Thanks,
    takeshi fukushima

    Post a Reply
    • Takeshi Fukushima, Thank you so much for all of your kind words and support. You guys rock!!!!! http://www.birnsandsawyer.com/%5Fsales/camera%2Daccessories/ This is a link from the Birns and Sawyer website. I use the MB-105 4×5 clamp-on matte box that is lightweight, small and keeps you nimble. The matte box is on the top of that page. In regards to the screw on filters, I use them a lot. I love keeping the camera small. I have not had the dust problems that you describe and we have battled the dust on this Navy Seal movie. I would suggest a good cloth to clean them with, one that does not create static so that your dust doesn’t cling to the glass.

      Post a Reply
  9. I’ve been on Red productions but even overhere in Japan tiffen’s IR NDs seems defacto standard…

    Post a Reply
    • Takeshi Fukushima, they have to be the Water Whites, the straight Tiffen IR were all over the place in quality. The WW series is very consistent.

      Post a Reply
  10. B & H only carries the Tiffen Water White IR ND in 1 – 4 stops. Are you stacking them in daylight, or is there another place that has more variety? Love the blog! Great info.

    Post a Reply
    • Smari, I am stacking them, but just to get me to a 4.0/5.6 split at 160 ISO and 1/50 sec shutter for my day exteriors.

      Post a Reply
  11. Agree again. Tiffen filters always- for the prices you pay you get a lot(superb filtration that are made tough and last years). Tiffen is about to release an affordable ND kit(N6-12), with an IR filter(if you can) and a Pola, maybe along with N3 and all are good to go.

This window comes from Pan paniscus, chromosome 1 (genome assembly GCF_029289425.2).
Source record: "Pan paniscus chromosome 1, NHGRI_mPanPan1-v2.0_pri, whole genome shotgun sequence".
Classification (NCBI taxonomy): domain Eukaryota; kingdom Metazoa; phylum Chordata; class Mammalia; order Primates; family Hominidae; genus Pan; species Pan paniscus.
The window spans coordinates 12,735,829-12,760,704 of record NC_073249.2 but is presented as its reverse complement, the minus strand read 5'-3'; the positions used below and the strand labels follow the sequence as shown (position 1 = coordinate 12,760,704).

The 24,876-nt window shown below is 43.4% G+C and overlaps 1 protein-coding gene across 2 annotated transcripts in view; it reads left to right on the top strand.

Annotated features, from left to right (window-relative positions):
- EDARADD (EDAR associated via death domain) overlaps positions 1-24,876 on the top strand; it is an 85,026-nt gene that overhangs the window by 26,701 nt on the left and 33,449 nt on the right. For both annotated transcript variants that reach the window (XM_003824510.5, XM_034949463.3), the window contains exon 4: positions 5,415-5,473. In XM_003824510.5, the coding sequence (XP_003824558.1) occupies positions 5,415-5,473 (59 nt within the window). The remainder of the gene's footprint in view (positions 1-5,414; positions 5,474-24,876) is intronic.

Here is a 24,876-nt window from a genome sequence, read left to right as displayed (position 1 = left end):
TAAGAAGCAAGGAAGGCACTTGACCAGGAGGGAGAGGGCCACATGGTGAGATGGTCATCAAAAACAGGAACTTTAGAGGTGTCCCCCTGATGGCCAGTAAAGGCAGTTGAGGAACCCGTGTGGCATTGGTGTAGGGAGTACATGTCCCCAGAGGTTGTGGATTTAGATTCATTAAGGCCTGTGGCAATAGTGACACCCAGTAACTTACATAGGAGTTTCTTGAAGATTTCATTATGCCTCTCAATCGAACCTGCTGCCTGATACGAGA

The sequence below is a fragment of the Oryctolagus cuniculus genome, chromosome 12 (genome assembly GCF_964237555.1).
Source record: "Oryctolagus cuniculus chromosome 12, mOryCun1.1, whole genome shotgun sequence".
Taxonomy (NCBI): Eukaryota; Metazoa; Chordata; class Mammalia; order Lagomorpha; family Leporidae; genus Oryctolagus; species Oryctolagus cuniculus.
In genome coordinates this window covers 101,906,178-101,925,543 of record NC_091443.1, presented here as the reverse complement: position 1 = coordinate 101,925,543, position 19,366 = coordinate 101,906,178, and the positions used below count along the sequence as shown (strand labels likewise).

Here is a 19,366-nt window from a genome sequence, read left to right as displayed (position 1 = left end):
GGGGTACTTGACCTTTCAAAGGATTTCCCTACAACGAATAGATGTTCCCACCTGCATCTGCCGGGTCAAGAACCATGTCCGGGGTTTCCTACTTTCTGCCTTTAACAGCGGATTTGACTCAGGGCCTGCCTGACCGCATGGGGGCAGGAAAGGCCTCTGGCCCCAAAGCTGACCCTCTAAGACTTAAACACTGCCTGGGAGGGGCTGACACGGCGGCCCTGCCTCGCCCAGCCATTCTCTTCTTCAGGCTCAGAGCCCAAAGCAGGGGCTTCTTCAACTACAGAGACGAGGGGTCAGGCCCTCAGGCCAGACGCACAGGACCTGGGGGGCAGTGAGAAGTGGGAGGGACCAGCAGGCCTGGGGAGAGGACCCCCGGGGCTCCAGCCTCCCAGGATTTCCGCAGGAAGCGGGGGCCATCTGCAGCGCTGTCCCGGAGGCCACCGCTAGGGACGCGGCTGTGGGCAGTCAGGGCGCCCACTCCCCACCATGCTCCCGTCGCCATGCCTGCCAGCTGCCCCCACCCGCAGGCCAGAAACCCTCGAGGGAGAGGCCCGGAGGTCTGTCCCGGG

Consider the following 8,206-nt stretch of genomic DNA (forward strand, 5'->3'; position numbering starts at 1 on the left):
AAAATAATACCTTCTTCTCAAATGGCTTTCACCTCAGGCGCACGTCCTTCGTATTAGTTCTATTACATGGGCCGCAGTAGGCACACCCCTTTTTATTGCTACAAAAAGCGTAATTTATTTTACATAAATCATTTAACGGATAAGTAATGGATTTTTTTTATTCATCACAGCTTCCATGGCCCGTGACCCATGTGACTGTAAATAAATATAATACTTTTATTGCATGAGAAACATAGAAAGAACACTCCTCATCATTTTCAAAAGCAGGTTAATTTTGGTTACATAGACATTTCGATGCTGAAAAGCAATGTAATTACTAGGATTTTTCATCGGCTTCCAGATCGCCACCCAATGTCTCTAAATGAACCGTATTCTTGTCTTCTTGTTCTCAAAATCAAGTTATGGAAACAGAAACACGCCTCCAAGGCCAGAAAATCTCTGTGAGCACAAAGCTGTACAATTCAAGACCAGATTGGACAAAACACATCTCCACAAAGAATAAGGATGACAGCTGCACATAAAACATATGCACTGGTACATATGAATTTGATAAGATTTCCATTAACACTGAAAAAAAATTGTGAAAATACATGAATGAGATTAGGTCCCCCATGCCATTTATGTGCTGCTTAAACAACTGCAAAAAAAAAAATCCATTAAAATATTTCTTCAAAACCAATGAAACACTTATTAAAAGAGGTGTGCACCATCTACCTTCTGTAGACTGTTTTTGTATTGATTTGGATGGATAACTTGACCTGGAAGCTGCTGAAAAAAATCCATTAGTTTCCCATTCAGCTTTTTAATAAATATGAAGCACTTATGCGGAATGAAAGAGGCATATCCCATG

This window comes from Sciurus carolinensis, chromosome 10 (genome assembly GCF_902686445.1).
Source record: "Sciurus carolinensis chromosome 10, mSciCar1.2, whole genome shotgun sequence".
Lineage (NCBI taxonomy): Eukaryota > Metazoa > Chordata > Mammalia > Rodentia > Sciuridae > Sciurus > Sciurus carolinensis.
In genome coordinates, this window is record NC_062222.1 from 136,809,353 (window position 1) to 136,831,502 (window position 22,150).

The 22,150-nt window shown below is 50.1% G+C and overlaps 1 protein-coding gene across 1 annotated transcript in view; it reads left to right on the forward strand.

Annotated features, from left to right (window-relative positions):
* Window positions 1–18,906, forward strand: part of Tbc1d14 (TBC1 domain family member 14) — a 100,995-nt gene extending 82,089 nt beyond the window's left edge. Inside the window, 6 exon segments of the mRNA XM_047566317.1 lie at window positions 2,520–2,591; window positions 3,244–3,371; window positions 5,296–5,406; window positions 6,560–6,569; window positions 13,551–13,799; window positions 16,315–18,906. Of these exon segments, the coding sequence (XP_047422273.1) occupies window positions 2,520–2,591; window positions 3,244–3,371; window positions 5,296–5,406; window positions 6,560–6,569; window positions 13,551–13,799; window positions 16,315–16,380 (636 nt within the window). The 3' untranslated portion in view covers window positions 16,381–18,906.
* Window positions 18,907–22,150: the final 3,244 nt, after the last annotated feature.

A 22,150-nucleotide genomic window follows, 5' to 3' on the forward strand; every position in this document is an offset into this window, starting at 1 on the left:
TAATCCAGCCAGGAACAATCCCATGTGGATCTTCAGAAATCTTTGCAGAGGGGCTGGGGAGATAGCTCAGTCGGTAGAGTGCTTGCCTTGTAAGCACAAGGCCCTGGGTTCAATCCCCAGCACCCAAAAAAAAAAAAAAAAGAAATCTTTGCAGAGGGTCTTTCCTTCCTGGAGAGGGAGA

Mr. Hurlbut, awesome thread as always. I’m curious about your take on diffusion filters. I’m not even sure if you carry those in squares when you shoot on film or other HD alternatives(as some DPs are filter nerds while some only use color corrections, Pola and NDs), but I personally noticed the other day that it works similarly even on HDSLRs(i.e. 1/4 Mitchell Classic Soft or 1/4 Gold FX for CU of actress face), except that anything beyond 1/2 would actually soften overall image too much. Though there are several ways to manipulate images digitally, good make up person and maybe a glass filter or two still feel right…!

    Post a Reply
  12. Hi shane! nice filter review but you don’t speak about the lee filter, they also sell a very small mounting filter kit http://www.leefilters.com/camera/products/finder/ref:C4756775B6C7AE/ I was thinink to buy this one and some 4×4 nd, Mb are to big for me!

    I wanna ask you something else, I’m gonna shot a lot of car scene whit a 5d but I don’t know what kind of suction cup I could buy to use it (I’m not intrestead in any kind of gyros beacuse i want the vibration from the car, like in collateral), you think that the cullman clamp set could be ok? or it’s better to take bigger suction cup? I will use mostly lens between 21 and 85 all still lens.

    Thanks in advice!

    Post a Reply
    • Federico, the Cullmann clamp suction is not beefy enough you have to go with a 6″ or an 9″ suction. You will still get the vibration you want.

      Post a Reply
    • Federico, I have never been a Lee filter guy. But I will look into it. My favorites are Schneider and now Tiffen.

      Post a Reply
  13. hi shane,
    two questions:

    A:i have read that under 0.9 nd grade there is not a lot of problem with IR pollution.
    do you think so?

    B:tiffen made two IR filters:
    Tiffen Full Spectrum IRND filters and the new T1 filter that is expecially used for cameras like sony ex1,ex3,f35 that have IR problems also without ND filter.
    i have read that T1 filter can be stacked with standard ND’s up to a 0.9(ALSO 1.2 I HAVE READ) and be effective in blocking the far red pollution. From a 1.2 and upwards, you will most likely see some IR pollution and therefore IS recommended using the Tiffen Full Spectrum IRND filters.